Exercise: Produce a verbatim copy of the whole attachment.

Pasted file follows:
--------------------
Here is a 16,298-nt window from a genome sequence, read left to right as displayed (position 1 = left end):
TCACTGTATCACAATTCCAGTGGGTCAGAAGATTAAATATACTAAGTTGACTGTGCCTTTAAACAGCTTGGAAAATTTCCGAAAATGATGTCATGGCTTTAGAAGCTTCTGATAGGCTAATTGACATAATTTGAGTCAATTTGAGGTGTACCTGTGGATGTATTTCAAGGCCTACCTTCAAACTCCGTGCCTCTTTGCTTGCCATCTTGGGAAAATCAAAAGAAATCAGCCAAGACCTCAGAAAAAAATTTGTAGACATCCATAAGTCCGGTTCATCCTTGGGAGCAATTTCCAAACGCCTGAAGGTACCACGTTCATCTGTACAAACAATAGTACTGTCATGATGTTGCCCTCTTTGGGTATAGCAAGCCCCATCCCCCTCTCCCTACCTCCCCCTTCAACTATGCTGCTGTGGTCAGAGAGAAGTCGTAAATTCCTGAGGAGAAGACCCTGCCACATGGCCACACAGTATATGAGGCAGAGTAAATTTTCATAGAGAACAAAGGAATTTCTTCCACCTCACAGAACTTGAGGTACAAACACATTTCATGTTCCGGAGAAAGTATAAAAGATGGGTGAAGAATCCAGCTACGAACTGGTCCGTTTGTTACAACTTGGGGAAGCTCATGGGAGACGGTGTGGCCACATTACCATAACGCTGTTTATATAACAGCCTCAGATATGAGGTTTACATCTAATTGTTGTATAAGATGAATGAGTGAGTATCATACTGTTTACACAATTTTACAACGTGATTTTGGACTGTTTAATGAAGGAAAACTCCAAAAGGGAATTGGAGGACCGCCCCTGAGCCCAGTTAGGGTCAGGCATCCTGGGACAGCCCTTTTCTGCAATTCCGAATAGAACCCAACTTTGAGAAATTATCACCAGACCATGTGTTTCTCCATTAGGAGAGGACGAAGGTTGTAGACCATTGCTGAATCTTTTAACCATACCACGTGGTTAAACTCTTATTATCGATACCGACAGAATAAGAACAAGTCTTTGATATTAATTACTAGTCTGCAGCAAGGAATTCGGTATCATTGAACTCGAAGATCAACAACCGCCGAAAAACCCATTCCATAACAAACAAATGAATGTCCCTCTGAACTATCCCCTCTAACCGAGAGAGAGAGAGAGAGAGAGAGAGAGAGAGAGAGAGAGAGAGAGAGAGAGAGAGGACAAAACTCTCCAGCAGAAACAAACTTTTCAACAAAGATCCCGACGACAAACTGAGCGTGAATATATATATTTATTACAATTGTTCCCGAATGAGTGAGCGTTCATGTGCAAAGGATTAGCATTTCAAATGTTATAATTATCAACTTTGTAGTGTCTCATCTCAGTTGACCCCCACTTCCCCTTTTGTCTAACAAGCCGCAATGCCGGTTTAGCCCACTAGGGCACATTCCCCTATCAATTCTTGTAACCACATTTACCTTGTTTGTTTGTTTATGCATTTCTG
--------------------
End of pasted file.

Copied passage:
Here is a 16,298-nt window from a genome sequence, read left to right as displayed (position 1 = left end):
TCACTGTATCACAATTCCAGTGGGTCAGAAGATTAAATATACTAAGTTGACTGTGCCTTTAAACAGCTTGGAAAATTTCCGAAAATGATGTCATGGCTTTAGAAGCTTCTGATAGGCTAATTGACATAATTTGAGTCAATTTGAGGTGTACCTGTGGATGTATTTCAAGGCCTACCTTCAAACTCCGTGCCTCTTTGCTTGCCATCTTGGGAAAATCAAAAGAAATCAGCCAAGACCTCAGAAAAAAATTTGTAGACATCCATAAGTCCGGTTCATCCTTGGGAGCAATTTCCAAACGCCTGAAGGTACCACGTTCATCTGTACAAACAATAGTACTGTCATGATGTTGCCCTCTTTGGGTATAGCAAGCCCCATCCCCCTCTCCCTACCTCCCCCTTCAACTATGCTGCTGTGGTCAGAGAGAAGTCGTAAATTCCTGAGGAGAAGACCCTGCCACATGGCCACACAGTATATGAGGCAGAGTAAATTTTCATAGAGAACAAAGGAATTTCTTCCACCTCACAGAACTTGAGGTACAAACACATTTCATGTTCCGGAGAAAGTATAAAAGATGGGTGAAGAATCCAGCTACGAACTGGTCCGTTTGTTACAACTTGGGGAAGCTCATGGGAGACGGTGTGGCCACATTACCATAACGCTGTTTATATAACAGCCTCAGATATGAGGTTTACATCTAATTGTTGTATAAGATGAATGAGTGAGTATCATACTGTTTACACAATTTTACAACGTGATTTTGGACTGTTTAATGAAGGAAAACTCCAAAAGGGAATTGGAGGACCGCCCCTGAGCCCAGTTAGGGTCAGGCATCCTGGGACAGCCCTTTTCTGCAATTCCGAATAGAACCCAACTTTGAGAAATTATCACCAGACCATGTGTTTCTCCATTAGGAGAGGACGAAGGTTGTAGACCATTGCTGAATCTTTTAACCATACCACGTGGTTAAACTCTTATTATCGATACCGACAGAATAAGAACAAGTCTTTGATATTAATTACTAGTCTGCAGCAAGGAATTCGGTATCATTGAACTCGAAGATCAACAACCGCCGAAAAACCCATTCCATAACAAACAAATGAATGTCCCTCTGAACTATCCCCTCTAACCGAGAGAGAGAGAGAGAGAGAGAGAGAGAGAGAGAGAGAGAGAGAGAGAGAGAGAGGACAAAACTCTCCAGCAGAAACAAACTTTTCAACAAAGATCCCGACGACAAACTGAGCGTGAATATATATATTTATTACAATTGTTCCCGAATGAGTGAGCGTTCATGTGCAAAGGATTAGCATTTCAAATGTTATAATTATCAACTTTGTAGTGTCTCATCTCAGTTGACCCCCACTTCCCCTTTTGTCTAACAAGCCGCAATGCCGGTTTAGCCCACTAGGGCACATTCCCCTATCAATTCTTGTAACCACATTTACCTTGTTTGTTTGTTTATGCATTTCTG